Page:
Comprehension Strategies


Comprehension Strategies

Reading without comprehension or understanding is not reading. Many children can pronounce words fluently but when asked what they have just read, they are unable to respond. Although they may score high in terms of reading rate or fluency, they are not really good readers.

What makes a reader a good reader? A good reader is someone who has a purpose for reading, whether it is to look for specific information or to read for pleasure. A good reader is involved in a complicated thinking process as she or he reads. There are strategies that we can teach children to help them become purposeful, active readers. Research has shown that readers who receive explicit instruction in these strategies make significant gains on reading comprehension tests. These strategies include setting purposes for reading, making predictions, monitoring reading and realizing when something is not making sense, questioning during reading, making mental pictures of what is being read, drawing on prior knowledge, understanding story  structure, and summarizing what is read.

These strategies help make the reader make connections between the text and what they already know. The following suggests ways to help readers make use of these strategies as they read.

Make Predictions

Predictions encourage active reading and keep children interested, whether or not the predictions are correct. Incorrect predictions can signal a misunderstanding that needs to be revisited. Instruct   children:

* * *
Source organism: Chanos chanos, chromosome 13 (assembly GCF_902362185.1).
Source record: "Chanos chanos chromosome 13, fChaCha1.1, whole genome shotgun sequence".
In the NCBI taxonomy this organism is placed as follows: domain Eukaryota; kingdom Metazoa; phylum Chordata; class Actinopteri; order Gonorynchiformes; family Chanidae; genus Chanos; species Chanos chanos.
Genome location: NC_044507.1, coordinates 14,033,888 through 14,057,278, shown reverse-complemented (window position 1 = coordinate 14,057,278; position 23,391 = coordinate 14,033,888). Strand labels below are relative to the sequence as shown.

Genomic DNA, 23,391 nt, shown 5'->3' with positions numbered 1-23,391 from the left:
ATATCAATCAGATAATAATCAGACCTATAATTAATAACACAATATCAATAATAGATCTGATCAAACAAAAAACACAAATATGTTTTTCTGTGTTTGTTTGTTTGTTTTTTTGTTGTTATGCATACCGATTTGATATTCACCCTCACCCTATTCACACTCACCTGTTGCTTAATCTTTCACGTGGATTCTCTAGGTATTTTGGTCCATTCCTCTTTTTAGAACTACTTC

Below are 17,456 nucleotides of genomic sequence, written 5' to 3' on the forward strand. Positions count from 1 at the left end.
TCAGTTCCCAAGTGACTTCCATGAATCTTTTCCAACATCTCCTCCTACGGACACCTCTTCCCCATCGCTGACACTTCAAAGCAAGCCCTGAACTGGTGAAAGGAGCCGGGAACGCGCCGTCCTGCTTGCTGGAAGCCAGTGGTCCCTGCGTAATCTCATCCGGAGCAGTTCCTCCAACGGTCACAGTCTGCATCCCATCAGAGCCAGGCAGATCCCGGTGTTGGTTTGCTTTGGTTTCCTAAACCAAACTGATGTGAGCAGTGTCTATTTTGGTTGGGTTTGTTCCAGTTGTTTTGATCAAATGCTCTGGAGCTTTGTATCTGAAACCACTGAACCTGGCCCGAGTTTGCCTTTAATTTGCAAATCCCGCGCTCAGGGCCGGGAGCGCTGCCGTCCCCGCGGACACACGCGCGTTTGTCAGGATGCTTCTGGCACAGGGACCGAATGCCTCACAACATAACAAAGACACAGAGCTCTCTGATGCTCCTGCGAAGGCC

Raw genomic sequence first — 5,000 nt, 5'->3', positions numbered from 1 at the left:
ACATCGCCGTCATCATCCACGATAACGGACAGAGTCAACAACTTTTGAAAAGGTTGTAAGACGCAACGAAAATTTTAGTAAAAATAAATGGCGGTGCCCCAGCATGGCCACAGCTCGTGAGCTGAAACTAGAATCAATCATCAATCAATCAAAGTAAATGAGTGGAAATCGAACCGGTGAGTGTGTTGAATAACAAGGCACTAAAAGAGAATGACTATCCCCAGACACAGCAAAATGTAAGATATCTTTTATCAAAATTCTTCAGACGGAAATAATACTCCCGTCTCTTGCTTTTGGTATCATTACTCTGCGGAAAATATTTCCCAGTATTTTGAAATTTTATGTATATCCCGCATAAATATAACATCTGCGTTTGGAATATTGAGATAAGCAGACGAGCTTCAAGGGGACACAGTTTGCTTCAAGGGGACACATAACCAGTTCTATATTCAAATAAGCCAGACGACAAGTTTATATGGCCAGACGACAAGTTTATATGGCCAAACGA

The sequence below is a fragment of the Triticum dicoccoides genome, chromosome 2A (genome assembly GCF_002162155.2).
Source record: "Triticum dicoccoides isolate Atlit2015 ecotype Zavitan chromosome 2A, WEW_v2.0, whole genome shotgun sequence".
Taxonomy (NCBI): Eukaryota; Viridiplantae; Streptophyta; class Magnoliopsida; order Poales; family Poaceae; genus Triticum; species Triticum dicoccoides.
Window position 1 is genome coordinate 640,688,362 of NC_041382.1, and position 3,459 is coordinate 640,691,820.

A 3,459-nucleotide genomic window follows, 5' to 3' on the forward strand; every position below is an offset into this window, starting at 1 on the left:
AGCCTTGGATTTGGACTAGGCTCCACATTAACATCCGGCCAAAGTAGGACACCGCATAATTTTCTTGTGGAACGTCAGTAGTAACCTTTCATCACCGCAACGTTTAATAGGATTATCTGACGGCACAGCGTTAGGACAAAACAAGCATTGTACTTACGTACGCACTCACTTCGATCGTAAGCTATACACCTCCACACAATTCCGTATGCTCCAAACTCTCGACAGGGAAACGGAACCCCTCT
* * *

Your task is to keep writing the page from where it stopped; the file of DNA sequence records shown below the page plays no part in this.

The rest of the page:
• Say:  Look at the pictures, table of contents, chapter headings, maps, diagrams, and features. What subjects are in the book?
  • Say:  Write down predictions about the text. During reading, look for words or phrases from those predictions.
  • Say: While reading, revise the predictions or make new ones.


Many children think visually, using shapes, spatial relationships, movement, and colors, and can benefit greatly from visualizing what is happening as they read. Instruct children:

  • Say: Form a picture of a character or the setting in your mind. Add details to the writer‘s description.
  • Say: Imagine a fiction story is like a movie taking place in your head. Imagine the characters’ features. Picture the plot in time and space.
  • Say: Imagine processes and explanations happening visually. Use nouns, verbs, and adjectives to create pictures, diagrams, or other mental images.
  • Say: Use the graphic organizer to show information. Make sketches or diagrams on scrap paper.

Ask and Answer Questions

Having children form their own questions helps them recognize confusion and encourages active learning. Instruct children:

  • Say: Before reading, think about the subject based on the title, chapter heads, and visual information. Make note of anything you are curious about.
  • Say: While reading, pause and think about or write down any questions. Be sure to ask questions if you are confused or insure of something.
  • Say: Look for the answers while reading. Pause and write down the answers.
  • Ask: Were all the children questions answered? Could the answers come from other sources?